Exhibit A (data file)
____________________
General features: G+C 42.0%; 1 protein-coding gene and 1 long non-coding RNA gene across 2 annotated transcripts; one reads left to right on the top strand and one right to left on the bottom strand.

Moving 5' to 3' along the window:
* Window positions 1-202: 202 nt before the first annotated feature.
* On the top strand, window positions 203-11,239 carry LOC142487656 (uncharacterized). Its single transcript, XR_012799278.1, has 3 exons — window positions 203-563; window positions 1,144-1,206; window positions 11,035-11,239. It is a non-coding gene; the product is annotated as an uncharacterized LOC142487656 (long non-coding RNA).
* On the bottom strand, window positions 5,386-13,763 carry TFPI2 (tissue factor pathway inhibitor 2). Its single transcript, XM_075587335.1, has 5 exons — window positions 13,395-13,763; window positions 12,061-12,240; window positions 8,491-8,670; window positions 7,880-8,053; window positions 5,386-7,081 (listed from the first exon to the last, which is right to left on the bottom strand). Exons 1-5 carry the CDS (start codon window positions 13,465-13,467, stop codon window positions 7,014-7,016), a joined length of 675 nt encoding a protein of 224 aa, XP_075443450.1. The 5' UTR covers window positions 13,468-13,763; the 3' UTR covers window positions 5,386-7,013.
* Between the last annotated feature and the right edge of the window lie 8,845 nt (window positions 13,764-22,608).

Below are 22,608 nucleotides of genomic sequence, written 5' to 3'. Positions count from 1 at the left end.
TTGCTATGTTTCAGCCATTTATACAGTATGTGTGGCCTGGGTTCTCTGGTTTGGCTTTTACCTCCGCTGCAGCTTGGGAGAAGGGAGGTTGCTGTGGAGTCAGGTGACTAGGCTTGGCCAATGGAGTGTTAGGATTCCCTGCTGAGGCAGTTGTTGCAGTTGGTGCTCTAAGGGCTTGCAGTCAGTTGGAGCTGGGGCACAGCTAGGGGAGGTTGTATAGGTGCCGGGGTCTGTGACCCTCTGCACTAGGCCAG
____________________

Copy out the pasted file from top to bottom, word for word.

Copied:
General features: G+C 42.0%; 1 protein-coding gene and 1 long non-coding RNA gene across 2 annotated transcripts; one reads left to right on the top strand and one right to left on the bottom strand.

Moving 5' to 3' along the window:
* Window positions 1-202: 202 nt before the first annotated feature.
* On the top strand, window positions 203-11,239 carry LOC142487656 (uncharacterized). Its single transcript, XR_012799278.1, has 3 exons — window positions 203-563; window positions 1,144-1,206; window positions 11,035-11,239. It is a non-coding gene; the product is annotated as an uncharacterized LOC142487656 (long non-coding RNA).
* On the bottom strand, window positions 5,386-13,763 carry TFPI2 (tissue factor pathway inhibitor 2). Its single transcript, XM_075587335.1, has 5 exons — window positions 13,395-13,763; window positions 12,061-12,240; window positions 8,491-8,670; window positions 7,880-8,053; window positions 5,386-7,081 (listed from the first exon to the last, which is right to left on the bottom strand). Exons 1-5 carry the CDS (start codon window positions 13,465-13,467, stop codon window positions 7,014-7,016), a joined length of 675 nt encoding a protein of 224 aa, XP_075443450.1. The 5' UTR covers window positions 13,468-13,763; the 3' UTR covers window positions 5,386-7,013.
* Between the last annotated feature and the right edge of the window lie 8,845 nt (window positions 13,764-22,608).

Below are 22,608 nucleotides of genomic sequence, written 5' to 3'. Positions count from 1 at the left end.
TTGCTATGTTTCAGCCATTTATACAGTATGTGTGGCCTGGGTTCTCTGGTTTGGCTTTTACCTCCGCTGCAGCTTGGGAGAAGGGAGGTTGCTGTGGAGTCAGGTGACTAGGCTTGGCCAATGGAGTGTTAGGATTCCCTGCTGAGGCAGTTGTTGCAGTTGGTGCTCTAAGGGCTTGCAGTCAGTTGGAGCTGGGGCACAGCTAGGGGAGGTTGTATAGGTGCCGGGGTCTGTGACCCTCTGCACTAGGCCAG